Most of us have been to a radiology department for an x-ray, ultrasound or even a CT or MRI. This kind of imaging provides a better look at what’s happening inside our bodies, whether it’s a simple broken bone, an inflamed appendix or a growing tumor. Radiologists are experts at looking at a variety of imaging to diagnosis diseases or conditions on a larger scale. As advances have been made in imaging, radiologists are able to now describe the type of tumor they see and even assign it a stage of progression that relates to prognosis or survival rate. Using this information, patients, families and the healthcare team can determine the next steps in the care plan.
Figure 1. This image shows an MRI of hepatoblastoma in two separate children. Even though both children have the same type of tumor, their tumors look very different.
But what if the imaging could tell us more? What if radiologists could look at images and find more specific features or tiny details of a tumor to better predict how the tumor will behave in your child? What if our imaging could provide information that is so specific to your son or daughter that individualized therapy can be designed just for them? Radiomics and radiogenomics are growing fields in radiology that are trying to accomplish exactly this by trying to find relationships between tumor imaging, cell structure and tumor genetics. Several radiologists at Cincinnati Children’s are conducting research applying radiomics to pediatric diseases with encouraging results.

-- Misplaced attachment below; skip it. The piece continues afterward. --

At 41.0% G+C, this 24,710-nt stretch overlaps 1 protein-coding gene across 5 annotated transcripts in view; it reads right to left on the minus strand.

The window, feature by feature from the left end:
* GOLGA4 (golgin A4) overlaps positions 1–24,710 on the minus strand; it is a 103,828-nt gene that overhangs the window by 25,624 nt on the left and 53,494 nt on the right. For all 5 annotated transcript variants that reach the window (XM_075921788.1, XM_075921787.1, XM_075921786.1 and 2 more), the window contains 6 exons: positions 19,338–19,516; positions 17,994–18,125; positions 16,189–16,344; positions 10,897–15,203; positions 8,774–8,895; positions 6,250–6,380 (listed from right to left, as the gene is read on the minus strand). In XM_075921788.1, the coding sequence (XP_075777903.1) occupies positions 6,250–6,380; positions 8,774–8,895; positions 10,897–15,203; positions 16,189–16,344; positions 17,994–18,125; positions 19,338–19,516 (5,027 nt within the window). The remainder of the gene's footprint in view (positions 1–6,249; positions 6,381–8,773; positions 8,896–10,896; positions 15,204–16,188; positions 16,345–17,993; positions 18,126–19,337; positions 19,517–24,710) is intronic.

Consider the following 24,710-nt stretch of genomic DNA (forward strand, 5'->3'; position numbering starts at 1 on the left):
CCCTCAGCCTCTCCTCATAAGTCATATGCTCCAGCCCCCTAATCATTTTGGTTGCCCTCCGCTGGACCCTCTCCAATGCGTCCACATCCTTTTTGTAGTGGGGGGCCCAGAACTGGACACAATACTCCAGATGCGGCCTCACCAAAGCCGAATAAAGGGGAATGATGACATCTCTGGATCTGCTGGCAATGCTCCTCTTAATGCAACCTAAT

Figure 2. The researchers reviewed each tumor for over 100 different characteristics in hopes of finding a pattern predicting the cells that make up the tumor. Areas on the map that are green are findings that are more likely to predict a specific type of tumor.
This new pediatric research that was recently presented at a scientific conference looked at MRI imaging already done on children with a rare liver tumor called hepatoblastoma. In initial studies, radiologists were able to identify several imaging features that correlated to specific tumor subtypes, a discovery that might impact clinical care since different subtypes of hepatoblastoma respond differently to treatment. While this research is just getting started, it will lead Cincinnati Children’s radiologists in new directions not only for hepatoblastoma but for other pediatric tumors. They will continue to search for predictors found in the imaging that directly relate to a more in-depth understanding of tumors and may lead to individualized treatments and therapies for children. In time, looking at imaging could be like gazing into a crystal ball, predicting the future and responding with all we’ve got!